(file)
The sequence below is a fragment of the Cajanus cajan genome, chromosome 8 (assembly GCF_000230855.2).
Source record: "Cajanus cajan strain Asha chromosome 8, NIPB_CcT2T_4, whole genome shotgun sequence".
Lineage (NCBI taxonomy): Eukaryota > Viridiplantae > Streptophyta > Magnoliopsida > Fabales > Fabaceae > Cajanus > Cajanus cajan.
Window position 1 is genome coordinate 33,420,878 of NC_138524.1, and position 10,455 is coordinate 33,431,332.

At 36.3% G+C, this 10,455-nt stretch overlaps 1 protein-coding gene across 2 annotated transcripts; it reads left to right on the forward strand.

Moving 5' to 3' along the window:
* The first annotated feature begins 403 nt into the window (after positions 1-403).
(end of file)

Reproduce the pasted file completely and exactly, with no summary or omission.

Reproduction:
The sequence below is a fragment of the Cajanus cajan genome, chromosome 8 (assembly GCF_000230855.2).
Source record: "Cajanus cajan strain Asha chromosome 8, NIPB_CcT2T_4, whole genome shotgun sequence".
Lineage (NCBI taxonomy): Eukaryota > Viridiplantae > Streptophyta > Magnoliopsida > Fabales > Fabaceae > Cajanus > Cajanus cajan.
Window position 1 is genome coordinate 33,420,878 of NC_138524.1, and position 10,455 is coordinate 33,431,332.

At 36.3% G+C, this 10,455-nt stretch overlaps 1 protein-coding gene across 2 annotated transcripts; it reads left to right on the forward strand.

Moving 5' to 3' along the window:
* The first annotated feature begins 403 nt into the window (after positions 1-403).